Management of rabbits in rural areas

Oryctolagus cuniculus

Pest rabbit

Image credit: Scott Jennings 

Rabbits are a serious invasive pest in Australia causing millions of dollars in damage to crops and the natural environment.

It is a landowner’s legal responsibility to control rabbits on their property under the Landscape South Australia Act 2019.


  • rabbits cause extensive damage to crops, pastures and native vegetation
  • they are difficult to control and will quickly re-invade, so they need constant management
  • deep burrows enable them to survive most environmental conditions
  • they adapt to a variety of food and can graze plants to ground level.

Planning a control program

  • plan and prepare your control program in advance so you can implement the control methods at the right time and in the best sequence
  • try to work in collaboration with your neighbours; this can achieve more widespread and successful results
  • look for signs where rabbits have been active, such as burrows, fresh scratches in the soil, scattered or piled dung and damage to vegetation
  • they also take refuge above ground, in areas such as plant beds or wood heaps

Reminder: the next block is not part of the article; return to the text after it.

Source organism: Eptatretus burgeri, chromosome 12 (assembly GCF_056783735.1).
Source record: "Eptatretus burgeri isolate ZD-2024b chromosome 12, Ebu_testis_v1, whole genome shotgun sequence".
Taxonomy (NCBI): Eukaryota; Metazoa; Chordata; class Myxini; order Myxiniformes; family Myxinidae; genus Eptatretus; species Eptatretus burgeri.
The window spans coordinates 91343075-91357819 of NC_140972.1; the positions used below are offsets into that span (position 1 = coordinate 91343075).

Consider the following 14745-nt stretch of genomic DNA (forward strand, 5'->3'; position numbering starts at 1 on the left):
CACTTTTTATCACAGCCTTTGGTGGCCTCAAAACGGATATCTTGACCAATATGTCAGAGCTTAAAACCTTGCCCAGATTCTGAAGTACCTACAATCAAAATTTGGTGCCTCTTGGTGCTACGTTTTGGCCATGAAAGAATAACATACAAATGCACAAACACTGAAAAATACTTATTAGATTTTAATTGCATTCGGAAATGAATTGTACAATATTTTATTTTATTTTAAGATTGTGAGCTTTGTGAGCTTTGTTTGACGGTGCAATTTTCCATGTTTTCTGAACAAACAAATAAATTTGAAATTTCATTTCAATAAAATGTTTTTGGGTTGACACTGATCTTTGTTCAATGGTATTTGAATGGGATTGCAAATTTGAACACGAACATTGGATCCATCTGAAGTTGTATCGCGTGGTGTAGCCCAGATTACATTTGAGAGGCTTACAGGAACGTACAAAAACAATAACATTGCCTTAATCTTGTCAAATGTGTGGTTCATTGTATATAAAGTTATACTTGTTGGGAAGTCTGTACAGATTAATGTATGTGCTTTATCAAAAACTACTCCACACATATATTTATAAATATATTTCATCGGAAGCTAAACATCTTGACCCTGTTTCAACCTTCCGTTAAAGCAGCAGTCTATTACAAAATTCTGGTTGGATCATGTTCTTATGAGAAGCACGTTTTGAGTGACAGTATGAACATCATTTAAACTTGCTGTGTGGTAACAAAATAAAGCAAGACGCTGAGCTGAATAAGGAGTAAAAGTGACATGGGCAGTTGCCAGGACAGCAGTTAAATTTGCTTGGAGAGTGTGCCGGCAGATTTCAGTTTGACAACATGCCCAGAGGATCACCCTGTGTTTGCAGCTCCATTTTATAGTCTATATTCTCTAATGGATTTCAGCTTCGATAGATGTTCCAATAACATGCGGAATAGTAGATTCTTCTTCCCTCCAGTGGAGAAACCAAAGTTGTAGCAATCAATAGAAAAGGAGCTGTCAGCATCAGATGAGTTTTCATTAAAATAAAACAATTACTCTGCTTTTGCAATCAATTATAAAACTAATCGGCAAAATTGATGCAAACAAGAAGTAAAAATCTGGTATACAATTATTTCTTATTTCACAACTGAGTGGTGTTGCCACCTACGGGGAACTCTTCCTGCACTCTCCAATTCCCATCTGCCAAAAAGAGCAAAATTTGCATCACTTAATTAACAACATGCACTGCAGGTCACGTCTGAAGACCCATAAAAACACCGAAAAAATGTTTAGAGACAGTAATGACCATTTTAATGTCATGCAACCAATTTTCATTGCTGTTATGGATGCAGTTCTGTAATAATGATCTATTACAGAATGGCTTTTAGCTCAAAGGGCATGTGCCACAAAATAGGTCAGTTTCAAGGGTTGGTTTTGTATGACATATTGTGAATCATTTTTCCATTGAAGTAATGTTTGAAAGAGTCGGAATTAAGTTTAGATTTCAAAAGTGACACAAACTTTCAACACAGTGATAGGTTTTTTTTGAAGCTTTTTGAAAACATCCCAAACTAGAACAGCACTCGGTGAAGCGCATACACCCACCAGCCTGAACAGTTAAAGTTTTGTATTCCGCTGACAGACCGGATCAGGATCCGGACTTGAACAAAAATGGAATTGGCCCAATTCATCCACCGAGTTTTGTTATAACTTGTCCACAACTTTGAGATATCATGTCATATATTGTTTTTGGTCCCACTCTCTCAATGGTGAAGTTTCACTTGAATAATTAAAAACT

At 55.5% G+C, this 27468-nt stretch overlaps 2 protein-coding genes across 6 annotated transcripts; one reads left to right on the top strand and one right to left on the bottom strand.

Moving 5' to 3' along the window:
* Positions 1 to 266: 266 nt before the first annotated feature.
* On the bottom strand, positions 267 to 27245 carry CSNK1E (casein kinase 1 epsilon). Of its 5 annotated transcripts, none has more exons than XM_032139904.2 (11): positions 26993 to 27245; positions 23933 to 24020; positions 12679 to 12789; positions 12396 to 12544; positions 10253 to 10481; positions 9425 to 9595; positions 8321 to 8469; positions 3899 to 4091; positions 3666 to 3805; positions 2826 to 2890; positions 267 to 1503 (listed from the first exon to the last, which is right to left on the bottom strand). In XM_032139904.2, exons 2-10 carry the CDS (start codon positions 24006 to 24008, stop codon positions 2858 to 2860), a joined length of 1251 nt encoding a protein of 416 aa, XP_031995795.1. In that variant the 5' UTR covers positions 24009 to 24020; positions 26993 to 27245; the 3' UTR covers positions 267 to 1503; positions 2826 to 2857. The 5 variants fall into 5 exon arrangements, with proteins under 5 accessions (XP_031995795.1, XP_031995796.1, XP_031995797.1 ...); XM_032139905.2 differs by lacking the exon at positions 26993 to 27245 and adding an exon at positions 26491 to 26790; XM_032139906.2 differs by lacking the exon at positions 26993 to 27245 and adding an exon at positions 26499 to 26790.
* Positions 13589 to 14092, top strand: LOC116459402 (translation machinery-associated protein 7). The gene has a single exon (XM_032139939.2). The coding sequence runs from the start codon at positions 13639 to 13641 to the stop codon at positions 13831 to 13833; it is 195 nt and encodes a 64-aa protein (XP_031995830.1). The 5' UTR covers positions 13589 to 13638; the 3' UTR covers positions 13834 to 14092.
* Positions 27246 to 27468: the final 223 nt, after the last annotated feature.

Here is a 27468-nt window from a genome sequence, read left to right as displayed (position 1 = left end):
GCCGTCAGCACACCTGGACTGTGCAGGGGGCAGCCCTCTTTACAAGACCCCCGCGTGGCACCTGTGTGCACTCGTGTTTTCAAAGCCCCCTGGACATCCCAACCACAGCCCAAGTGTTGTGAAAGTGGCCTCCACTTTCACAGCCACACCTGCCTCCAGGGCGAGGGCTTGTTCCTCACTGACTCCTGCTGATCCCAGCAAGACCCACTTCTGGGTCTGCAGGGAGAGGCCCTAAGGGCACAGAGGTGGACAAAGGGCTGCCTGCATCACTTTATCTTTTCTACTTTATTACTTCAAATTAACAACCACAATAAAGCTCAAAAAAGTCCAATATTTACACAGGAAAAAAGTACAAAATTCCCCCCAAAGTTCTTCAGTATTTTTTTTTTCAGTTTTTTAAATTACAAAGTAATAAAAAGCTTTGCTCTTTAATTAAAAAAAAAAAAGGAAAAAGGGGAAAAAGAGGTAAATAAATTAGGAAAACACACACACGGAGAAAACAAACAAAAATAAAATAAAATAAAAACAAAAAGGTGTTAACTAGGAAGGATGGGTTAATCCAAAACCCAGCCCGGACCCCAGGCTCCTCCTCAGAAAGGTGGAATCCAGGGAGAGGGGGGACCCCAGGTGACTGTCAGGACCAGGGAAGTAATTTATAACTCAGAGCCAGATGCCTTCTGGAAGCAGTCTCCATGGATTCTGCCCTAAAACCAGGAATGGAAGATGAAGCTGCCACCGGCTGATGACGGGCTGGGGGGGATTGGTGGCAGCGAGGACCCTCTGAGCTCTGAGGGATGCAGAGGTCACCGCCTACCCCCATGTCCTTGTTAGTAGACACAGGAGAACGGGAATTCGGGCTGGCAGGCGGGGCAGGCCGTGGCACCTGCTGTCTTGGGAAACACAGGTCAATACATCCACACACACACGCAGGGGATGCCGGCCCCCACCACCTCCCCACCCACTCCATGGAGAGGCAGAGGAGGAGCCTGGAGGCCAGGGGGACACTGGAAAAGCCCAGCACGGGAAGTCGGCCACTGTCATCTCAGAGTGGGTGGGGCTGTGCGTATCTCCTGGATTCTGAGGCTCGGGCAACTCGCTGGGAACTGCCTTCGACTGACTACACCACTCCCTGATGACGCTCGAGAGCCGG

• rabbits are territorial, generally staying within 200 metres of burrows and shelter and feeding mainly at 25 to 50 metres
  • the best time to do rabbit control work is in late summer or autumn.

How to control this animal

  • there are a number of methods for rabbit control; it is best to use an ongoing combination of them
  • start by estimating the total area the rabbits are using – this is where your control program will need to concentrate
  • control methods include any or all of the following: 
    • removing above-ground refuge
    • destroying warrens and burrows
    • baiting
    • fumigation
    • trapping
    • ferreting 
    • exclusion fencing.

More information

Please contact us for advice and assistance with controlling rabbits.